Ooo. This should be fun: “Federal authorities are investigating substantial payments made to the State Assembly speaker, Sheldon Silver, by a small law firm that seeks real estate tax reductions for commercial and residential properties in New York City, according to people with knowledge of the matter.” To summarize the article: one way to hide payoffs to politicians is via the venerable “consulting/contract work” method. You pay a guy a salary, he picks up the paycheck, and understandings are reached. In this particular case, apparently Silver wasn’t reporting the income in question – which, truth be told, sounds a bit weird: that seems to be a rookie corruption mistake. The point is that Silver is taking a lot of revenue from a law firm that specializes in a type of tax law that Silver reportedly has no professional experience in, and has been doing so for some time.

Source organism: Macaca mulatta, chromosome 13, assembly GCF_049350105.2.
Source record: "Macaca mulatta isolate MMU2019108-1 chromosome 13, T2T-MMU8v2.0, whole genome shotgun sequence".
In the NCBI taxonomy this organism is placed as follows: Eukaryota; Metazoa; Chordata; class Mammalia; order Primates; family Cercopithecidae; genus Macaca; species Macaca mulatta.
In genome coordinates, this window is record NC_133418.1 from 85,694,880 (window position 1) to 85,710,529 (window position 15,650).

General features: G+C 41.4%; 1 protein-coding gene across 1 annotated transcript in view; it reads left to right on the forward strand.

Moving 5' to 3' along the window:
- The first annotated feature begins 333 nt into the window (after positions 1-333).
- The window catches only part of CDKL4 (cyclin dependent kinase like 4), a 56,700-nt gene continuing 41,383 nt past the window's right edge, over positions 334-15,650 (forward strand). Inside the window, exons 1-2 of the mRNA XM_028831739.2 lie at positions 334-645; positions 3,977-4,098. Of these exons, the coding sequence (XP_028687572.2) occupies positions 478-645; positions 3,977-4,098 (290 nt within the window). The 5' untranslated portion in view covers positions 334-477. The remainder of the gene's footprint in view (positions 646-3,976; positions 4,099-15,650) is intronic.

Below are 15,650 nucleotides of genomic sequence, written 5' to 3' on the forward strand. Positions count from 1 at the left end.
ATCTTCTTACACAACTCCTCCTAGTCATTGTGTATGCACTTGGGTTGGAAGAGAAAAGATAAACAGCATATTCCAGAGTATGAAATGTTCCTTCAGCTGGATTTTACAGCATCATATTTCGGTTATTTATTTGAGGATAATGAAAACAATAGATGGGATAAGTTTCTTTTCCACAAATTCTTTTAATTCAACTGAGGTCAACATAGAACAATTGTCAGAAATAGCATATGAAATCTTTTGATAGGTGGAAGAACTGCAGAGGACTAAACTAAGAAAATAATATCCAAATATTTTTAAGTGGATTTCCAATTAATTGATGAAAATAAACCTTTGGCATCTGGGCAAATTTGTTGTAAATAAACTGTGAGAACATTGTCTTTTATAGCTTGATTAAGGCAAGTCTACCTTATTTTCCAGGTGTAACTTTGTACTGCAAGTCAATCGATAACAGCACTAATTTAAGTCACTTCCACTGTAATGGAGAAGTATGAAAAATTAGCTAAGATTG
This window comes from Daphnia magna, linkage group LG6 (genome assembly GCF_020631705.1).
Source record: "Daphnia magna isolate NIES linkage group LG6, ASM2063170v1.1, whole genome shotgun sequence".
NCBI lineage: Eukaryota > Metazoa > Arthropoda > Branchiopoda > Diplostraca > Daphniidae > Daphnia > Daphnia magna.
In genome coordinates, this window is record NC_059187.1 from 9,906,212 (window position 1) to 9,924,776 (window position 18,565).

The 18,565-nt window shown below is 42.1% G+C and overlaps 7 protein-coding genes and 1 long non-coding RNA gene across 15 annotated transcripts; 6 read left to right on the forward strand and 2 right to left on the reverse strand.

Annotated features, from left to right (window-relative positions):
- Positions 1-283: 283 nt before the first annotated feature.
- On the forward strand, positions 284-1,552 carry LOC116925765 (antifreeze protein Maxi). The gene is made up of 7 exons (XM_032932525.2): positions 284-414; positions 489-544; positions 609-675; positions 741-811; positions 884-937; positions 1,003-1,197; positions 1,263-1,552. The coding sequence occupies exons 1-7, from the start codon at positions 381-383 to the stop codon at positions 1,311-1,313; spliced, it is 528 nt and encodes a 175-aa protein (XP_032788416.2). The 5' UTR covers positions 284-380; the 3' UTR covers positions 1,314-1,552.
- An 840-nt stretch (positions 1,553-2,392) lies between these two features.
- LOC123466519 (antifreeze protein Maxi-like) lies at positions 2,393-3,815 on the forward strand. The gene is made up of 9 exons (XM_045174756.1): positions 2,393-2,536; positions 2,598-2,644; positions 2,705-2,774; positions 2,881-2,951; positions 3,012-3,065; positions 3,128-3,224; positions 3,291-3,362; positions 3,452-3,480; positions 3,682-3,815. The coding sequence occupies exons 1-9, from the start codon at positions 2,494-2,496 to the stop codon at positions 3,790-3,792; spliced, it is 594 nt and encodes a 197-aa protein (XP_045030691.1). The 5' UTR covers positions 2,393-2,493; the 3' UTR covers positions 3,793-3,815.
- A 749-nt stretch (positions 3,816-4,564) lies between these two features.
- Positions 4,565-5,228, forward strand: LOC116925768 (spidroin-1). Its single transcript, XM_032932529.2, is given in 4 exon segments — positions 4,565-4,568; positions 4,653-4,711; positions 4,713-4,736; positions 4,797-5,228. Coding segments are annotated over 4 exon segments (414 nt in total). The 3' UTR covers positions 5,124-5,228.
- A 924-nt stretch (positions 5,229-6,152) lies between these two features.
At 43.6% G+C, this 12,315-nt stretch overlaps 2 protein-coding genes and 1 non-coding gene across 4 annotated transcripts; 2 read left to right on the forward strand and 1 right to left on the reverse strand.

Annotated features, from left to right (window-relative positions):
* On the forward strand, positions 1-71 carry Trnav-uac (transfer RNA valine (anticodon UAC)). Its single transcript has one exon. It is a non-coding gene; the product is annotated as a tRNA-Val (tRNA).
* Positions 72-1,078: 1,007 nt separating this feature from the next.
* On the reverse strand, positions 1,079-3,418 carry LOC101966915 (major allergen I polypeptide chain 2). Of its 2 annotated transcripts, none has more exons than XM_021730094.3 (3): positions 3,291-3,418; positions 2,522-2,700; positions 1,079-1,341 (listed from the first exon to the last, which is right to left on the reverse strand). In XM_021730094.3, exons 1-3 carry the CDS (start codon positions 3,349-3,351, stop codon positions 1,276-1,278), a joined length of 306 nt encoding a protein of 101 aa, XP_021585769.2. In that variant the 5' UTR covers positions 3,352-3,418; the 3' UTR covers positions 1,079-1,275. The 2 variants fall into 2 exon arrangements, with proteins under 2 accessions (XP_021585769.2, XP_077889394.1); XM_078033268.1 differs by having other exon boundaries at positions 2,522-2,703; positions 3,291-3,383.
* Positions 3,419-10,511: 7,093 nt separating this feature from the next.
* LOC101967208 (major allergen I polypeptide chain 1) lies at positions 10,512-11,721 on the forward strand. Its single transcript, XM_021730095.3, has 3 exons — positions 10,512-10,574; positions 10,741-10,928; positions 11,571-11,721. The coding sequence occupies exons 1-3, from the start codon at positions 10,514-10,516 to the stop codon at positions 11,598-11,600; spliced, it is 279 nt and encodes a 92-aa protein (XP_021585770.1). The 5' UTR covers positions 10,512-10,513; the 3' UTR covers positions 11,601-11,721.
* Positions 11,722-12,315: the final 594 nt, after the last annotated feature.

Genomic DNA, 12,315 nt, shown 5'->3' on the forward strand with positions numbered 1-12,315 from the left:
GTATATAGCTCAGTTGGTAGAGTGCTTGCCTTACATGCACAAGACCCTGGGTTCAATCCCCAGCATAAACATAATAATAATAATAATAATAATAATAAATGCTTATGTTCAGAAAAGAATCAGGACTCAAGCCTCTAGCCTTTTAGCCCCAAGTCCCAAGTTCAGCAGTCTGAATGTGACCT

And here’s the reason why this matters beyond New York State:
The investigation into the Goldberg firm’s payments to Mr. Silver grew out of the work of the Moreland Commission, an anticorruption panel that Gov. Andrew M. Cuomo, a Democrat, created in 2013 but abruptly shut down in March. Before it was shut down, the commission had investigated how lawmakers earn money outside of Albany, though the inquiry was stymied by a legal challenge from lawmakers and their employers.
Governor Cuomo, and God help his party for this*, is on their short list for Somebody, Anybody, but Hillary Clinton and/or Joe Biden. The news that he may have shut down a whistleblowing commission before it could go after arguably the most powerful Democrat in the New York legislature might prove of interest to Democratic primary voters next year. Assuming, of course, that there’s anybody out there with a vested interest in having that come up…
*I certainly wouldn’t.